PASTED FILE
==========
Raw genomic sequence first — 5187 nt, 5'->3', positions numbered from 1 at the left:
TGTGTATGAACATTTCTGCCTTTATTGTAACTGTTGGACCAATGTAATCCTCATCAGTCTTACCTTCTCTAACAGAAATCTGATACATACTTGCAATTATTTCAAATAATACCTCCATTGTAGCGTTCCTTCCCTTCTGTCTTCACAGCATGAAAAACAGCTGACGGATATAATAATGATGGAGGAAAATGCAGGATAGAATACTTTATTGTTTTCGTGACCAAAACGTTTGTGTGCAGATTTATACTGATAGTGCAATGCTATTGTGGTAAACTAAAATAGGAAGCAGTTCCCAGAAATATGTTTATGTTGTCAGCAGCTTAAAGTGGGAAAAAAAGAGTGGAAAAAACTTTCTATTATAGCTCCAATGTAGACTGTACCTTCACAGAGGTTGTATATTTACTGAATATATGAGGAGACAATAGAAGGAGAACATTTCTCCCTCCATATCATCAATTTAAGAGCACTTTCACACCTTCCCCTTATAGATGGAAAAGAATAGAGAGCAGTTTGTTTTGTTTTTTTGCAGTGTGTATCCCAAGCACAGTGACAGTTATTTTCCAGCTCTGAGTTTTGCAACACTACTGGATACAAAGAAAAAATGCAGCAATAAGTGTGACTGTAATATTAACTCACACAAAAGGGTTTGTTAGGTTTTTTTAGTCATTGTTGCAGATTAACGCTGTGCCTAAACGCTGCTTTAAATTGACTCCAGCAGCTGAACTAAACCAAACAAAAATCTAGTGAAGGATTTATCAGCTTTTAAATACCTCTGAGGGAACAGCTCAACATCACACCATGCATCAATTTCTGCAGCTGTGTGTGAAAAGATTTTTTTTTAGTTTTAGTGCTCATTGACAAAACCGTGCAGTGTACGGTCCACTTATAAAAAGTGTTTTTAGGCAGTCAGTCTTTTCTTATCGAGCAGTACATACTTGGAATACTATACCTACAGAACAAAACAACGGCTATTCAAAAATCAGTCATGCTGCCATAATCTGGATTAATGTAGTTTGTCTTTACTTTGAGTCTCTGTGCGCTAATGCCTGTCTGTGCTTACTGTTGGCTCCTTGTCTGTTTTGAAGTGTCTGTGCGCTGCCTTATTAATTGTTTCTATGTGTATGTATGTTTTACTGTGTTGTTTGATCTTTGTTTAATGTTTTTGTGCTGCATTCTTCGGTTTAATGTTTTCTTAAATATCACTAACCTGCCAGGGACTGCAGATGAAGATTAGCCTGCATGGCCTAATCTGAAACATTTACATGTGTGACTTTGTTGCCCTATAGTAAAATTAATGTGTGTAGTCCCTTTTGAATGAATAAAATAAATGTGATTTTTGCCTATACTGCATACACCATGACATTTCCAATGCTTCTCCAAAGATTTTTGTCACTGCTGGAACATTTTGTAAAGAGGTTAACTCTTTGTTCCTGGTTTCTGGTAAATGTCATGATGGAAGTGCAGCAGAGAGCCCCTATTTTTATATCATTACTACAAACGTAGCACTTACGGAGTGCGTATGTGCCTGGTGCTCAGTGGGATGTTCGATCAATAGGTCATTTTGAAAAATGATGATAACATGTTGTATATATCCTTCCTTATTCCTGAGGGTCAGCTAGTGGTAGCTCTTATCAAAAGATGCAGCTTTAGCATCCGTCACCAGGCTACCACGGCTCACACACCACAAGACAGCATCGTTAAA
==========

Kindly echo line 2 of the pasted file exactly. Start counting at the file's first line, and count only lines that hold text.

TGTGTATGAACATTTCTGCCTTTATTGTAACTGTTGGACCAATGTAATCCTCATCAGTCTTACCTTCTCTAACAGAAATCTGATACATACTTGCAATTATTTCAAATAATACCTCCATTGTAGCGTTCCTTCCCTTCTGTCTTCACAGCATGAAAAACAGCTGACGGATATAATAATGATGGAGGAAAATGCAGGATAGAATACTTTATTGTTTTCGTGACCAAAACGTTTGTGTGCAGATTTATACTGATAGTGCAATGCTATTGTGGTAAACTAAAATAGGAAGCAGTTCCCAGAAATATGTTTATGTTGTCAGCAGCTTAAAGTGGGAAAAAAAGAGTGGAAAAAACTTTCTATTATAGCTCCAATGTAGACTGTACCTTCACAGAGGTTGTATATTTACTGAATATATGAGGAGACAATAGAAGGAGAACATTTCTCCCTCCATATCATCAATTTAAGAGCACTTTCACACCTTCCCCTTATAGATGGAAAAGAATAGAGAGCAGTTTGTTTTGTTTTTTTGCAGTGTGTATCCCAAGCACAGTGACAGTTATTTTCCAGCTCTGAGTTTTGCAACACTACTGGATACAAAGAAAAAATGCAGCAATAAGTGTGACTGTAATATTAACTCACACAAAAGGGTTTGTTAGGTTTTTTTAGTCATTGTTGCAGATTAACGCTGTGCCTAAACGCTGCTTTAAATTGACTCCAGCAGCTGAACTAAACCAAACAAAAATCTAGTGAAGGATTTATCAGCTTTTAAATACCTCTGAGGGAACAGCTCAACATCACACCATGCATCAATTTCTGCAGCTGTGTGTGAAAAGATTTTTTTTTAGTTTTAGTGCTCATTGACAAAACCGTGCAGTGTACGGTCCACTTATAAAAAGTGTTTTTAGGCAGTCAGTCTTTTCTTATCGAGCAGTACATACTTGGAATACTATACCTACAGAACAAAACAACGGCTATTCAAAAATCAGTCATGCTGCCATAATCTGGATTAATGTAGTTTGTCTTTACTTTGAGTCTCTGTGCGCTAATGCCTGTCTGTGCTTACTGTTGGCTCCTTGTCTGTTTTGAAGTGTCTGTGCGCTGCCTTATTAATTGTTTCTATGTGTATGTATGTTTTACTGTGTTGTTTGATCTTTGTTTAATGTTTTTGTGCTGCATTCTTCGGTTTAATGTTTTCTTAAATATCACTAACCTGCCAGGGACTGCAGATGAAGATTAGCCTGCATGGCCTAATCTGAAACATTTACATGTGTGACTTTGTTGCCCTATAGTAAAATTAATGTGTGTAGTCCCTTTTGAATGAATAAAATAAATGTGATTTTTGCCTATACTGCATACACCATGACATTTCCAATGCTTCTCCAAAGATTTTTGTCACTGCTGGAACATTTTGTAAAGAGGTTAACTCTTTGTTCCTGGTTTCTGGTAAATGTCATGATGGAAGTGCAGCAGAGAGCCCCTATTTTTATATCATTACTACAAACGTAGCACTTACGGAGTGCGTATGTGCCTGGTGCTCAGTGGGATGTTCGATCAATAGGTCATTTTGAAAAATGATGATAACATGTTGTATATATCCTTCCTTATTCCTGAGGGTCAGCTAGTGGTAGCTCTTATCAAAAGATGCAGCTTTAGCATCCGTCACCAGGCTACCACGGCTCACACACCACAAGACAGCATCGTTAAA